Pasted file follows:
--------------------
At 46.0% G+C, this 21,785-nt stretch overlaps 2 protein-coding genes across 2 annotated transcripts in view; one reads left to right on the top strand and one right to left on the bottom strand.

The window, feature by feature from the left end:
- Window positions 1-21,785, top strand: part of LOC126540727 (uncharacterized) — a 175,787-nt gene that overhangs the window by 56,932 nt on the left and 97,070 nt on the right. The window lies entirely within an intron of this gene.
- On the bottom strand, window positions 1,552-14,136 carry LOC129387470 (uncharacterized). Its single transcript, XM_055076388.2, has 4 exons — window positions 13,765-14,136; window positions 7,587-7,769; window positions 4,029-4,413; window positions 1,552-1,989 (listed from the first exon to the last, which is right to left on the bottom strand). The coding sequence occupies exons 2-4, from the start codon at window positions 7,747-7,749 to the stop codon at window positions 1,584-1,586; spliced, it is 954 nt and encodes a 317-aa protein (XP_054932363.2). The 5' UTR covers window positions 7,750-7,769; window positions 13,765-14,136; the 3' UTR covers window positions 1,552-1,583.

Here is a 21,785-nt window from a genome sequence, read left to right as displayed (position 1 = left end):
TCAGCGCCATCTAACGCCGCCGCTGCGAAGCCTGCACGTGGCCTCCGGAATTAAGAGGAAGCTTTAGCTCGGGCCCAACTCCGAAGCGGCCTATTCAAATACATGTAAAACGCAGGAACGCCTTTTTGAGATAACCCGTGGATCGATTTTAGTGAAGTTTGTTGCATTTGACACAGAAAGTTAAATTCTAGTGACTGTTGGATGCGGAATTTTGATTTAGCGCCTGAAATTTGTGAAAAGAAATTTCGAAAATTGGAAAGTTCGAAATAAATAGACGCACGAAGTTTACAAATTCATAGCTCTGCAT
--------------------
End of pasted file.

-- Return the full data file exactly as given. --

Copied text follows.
At 46.0% G+C, this 21,785-nt stretch overlaps 2 protein-coding genes across 2 annotated transcripts in view; one reads left to right on the top strand and one right to left on the bottom strand.

The window, feature by feature from the left end:
- Window positions 1-21,785, top strand: part of LOC126540727 (uncharacterized) — a 175,787-nt gene that overhangs the window by 56,932 nt on the left and 97,070 nt on the right. The window lies entirely within an intron of this gene.
- On the bottom strand, window positions 1,552-14,136 carry LOC129387470 (uncharacterized). Its single transcript, XM_055076388.2, has 4 exons — window positions 13,765-14,136; window positions 7,587-7,769; window positions 4,029-4,413; window positions 1,552-1,989 (listed from the first exon to the last, which is right to left on the bottom strand). The coding sequence occupies exons 2-4, from the start codon at window positions 7,747-7,749 to the stop codon at window positions 1,584-1,586; spliced, it is 954 nt and encodes a 317-aa protein (XP_054932363.2). The 5' UTR covers window positions 7,750-7,769; window positions 13,765-14,136; the 3' UTR covers window positions 1,552-1,583.

Here is a 21,785-nt window from a genome sequence, read left to right as displayed (position 1 = left end):
TCAGCGCCATCTAACGCCGCCGCTGCGAAGCCTGCACGTGGCCTCCGGAATTAAGAGGAAGCTTTAGCTCGGGCCCAACTCCGAAGCGGCCTATTCAAATACATGTAAAACGCAGGAACGCCTTTTTGAGATAACCCGTGGATCGATTTTAGTGAAGTTTGTTGCATTTGACACAGAAAGTTAAATTCTAGTGACTGTTGGATGCGGAATTTTGATTTAGCGCCTGAAATTTGTGAAAAGAAATTTCGAAAATTGGAAAGTTCGAAATAAATAGACGCACGAAGTTTACAAATTCATAGCTCTGCAT